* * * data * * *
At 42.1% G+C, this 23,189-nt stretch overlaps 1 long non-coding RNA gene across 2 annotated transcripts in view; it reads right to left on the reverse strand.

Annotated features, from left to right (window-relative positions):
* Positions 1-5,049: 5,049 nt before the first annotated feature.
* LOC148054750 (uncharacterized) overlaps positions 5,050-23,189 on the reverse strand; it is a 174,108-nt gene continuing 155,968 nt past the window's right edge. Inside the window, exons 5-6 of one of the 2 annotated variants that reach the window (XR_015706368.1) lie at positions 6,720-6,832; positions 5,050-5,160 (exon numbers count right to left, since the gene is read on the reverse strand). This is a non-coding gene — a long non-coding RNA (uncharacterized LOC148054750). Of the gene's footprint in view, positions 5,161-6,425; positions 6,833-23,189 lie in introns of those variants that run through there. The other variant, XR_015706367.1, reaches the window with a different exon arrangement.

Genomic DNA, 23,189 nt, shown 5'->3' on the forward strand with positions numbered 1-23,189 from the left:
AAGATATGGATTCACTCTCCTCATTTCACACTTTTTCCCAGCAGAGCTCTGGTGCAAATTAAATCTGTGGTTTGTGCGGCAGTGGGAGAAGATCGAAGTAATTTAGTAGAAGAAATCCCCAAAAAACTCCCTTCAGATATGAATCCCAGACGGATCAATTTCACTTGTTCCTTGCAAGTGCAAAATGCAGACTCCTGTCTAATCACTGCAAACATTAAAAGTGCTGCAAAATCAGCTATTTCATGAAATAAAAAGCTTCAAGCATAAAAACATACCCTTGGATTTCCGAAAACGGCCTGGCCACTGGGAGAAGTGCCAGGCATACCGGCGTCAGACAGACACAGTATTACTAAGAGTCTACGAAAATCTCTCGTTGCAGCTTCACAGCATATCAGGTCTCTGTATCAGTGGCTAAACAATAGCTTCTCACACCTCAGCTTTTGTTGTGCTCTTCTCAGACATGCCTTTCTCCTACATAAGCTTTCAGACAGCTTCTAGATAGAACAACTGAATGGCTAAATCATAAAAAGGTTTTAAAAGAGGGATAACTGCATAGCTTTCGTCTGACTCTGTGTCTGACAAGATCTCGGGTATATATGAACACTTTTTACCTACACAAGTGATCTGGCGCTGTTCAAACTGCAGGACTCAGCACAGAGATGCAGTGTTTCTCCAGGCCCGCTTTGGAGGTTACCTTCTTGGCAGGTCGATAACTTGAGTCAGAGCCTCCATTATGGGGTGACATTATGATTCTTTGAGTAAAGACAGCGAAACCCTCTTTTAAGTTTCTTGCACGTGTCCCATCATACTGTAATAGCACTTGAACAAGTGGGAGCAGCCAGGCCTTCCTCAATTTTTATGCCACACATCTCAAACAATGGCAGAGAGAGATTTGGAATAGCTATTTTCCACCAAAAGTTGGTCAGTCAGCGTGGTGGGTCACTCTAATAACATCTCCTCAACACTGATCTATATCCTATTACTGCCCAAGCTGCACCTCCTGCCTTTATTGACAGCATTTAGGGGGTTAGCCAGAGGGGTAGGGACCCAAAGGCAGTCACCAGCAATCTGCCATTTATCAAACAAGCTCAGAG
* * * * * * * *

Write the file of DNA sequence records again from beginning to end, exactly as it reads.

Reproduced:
At 42.1% G+C, this 23,189-nt stretch overlaps 1 long non-coding RNA gene across 2 annotated transcripts in view; it reads right to left on the reverse strand.

Annotated features, from left to right (window-relative positions):
* Positions 1-5,049: 5,049 nt before the first annotated feature.
* LOC148054750 (uncharacterized) overlaps positions 5,050-23,189 on the reverse strand; it is a 174,108-nt gene continuing 155,968 nt past the window's right edge. Inside the window, exons 5-6 of one of the 2 annotated variants that reach the window (XR_015706368.1) lie at positions 6,720-6,832; positions 5,050-5,160 (exon numbers count right to left, since the gene is read on the reverse strand). This is a non-coding gene — a long non-coding RNA (uncharacterized LOC148054750). Of the gene's footprint in view, positions 5,161-6,425; positions 6,833-23,189 lie in introns of those variants that run through there. The other variant, XR_015706367.1, reaches the window with a different exon arrangement.

Genomic DNA, 23,189 nt, shown 5'->3' on the forward strand with positions numbered 1-23,189 from the left:
AAGATATGGATTCACTCTCCTCATTTCACACTTTTTCCCAGCAGAGCTCTGGTGCAAATTAAATCTGTGGTTTGTGCGGCAGTGGGAGAAGATCGAAGTAATTTAGTAGAAGAAATCCCCAAAAAACTCCCTTCAGATATGAATCCCAGACGGATCAATTTCACTTGTTCCTTGCAAGTGCAAAATGCAGACTCCTGTCTAATCACTGCAAACATTAAAAGTGCTGCAAAATCAGCTATTTCATGAAATAAAAAGCTTCAAGCATAAAAACATACCCTTGGATTTCCGAAAACGGCCTGGCCACTGGGAGAAGTGCCAGGCATACCGGCGTCAGACAGACACAGTATTACTAAGAGTCTACGAAAATCTCTCGTTGCAGCTTCACAGCATATCAGGTCTCTGTATCAGTGGCTAAACAATAGCTTCTCACACCTCAGCTTTTGTTGTGCTCTTCTCAGACATGCCTTTCTCCTACATAAGCTTTCAGACAGCTTCTAGATAGAACAACTGAATGGCTAAATCATAAAAAGGTTTTAAAAGAGGGATAACTGCATAGCTTTCGTCTGACTCTGTGTCTGACAAGATCTCGGGTATATATGAACACTTTTTACCTACACAAGTGATCTGGCGCTGTTCAAACTGCAGGACTCAGCACAGAGATGCAGTGTTTCTCCAGGCCCGCTTTGGAGGTTACCTTCTTGGCAGGTCGATAACTTGAGTCAGAGCCTCCATTATGGGGTGACATTATGATTCTTTGAGTAAAGACAGCGAAACCCTCTTTTAAGTTTCTTGCACGTGTCCCATCATACTGTAATAGCACTTGAACAAGTGGGAGCAGCCAGGCCTTCCTCAATTTTTATGCCACACATCTCAAACAATGGCAGAGAGAGATTTGGAATAGCTATTTTCCACCAAAAGTTGGTCAGTCAGCGTGGTGGGTCACTCTAATAACATCTCCTCAACACTGATCTATATCCTATTACTGCCCAAGCTGCACCTCCTGCCTTTATTGACAGCATTTAGGGGGTTAGCCAGAGGGGTAGGGACCCAAAGGCAGTCACCAGCAATCTGCCATTTATCAAACAAGCTCAGAG